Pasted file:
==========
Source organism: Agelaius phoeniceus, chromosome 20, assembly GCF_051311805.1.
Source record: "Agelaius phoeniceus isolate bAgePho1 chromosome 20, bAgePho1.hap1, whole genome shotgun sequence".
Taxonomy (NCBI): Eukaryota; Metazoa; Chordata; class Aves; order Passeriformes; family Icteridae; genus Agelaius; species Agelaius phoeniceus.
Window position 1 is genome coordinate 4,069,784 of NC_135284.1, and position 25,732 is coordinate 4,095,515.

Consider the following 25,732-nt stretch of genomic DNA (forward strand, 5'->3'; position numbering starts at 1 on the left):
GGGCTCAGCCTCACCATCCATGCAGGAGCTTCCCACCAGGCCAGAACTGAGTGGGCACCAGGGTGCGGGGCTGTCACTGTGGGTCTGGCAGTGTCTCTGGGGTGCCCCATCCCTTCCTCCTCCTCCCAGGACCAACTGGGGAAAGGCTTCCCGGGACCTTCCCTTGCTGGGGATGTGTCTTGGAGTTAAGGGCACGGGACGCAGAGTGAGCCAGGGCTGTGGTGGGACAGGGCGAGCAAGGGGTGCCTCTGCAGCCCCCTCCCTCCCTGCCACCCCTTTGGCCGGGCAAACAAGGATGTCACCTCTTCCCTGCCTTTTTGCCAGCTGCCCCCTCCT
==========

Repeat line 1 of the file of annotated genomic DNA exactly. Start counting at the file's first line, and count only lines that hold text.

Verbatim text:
Source organism: Agelaius phoeniceus, chromosome 20, assembly GCF_051311805.1.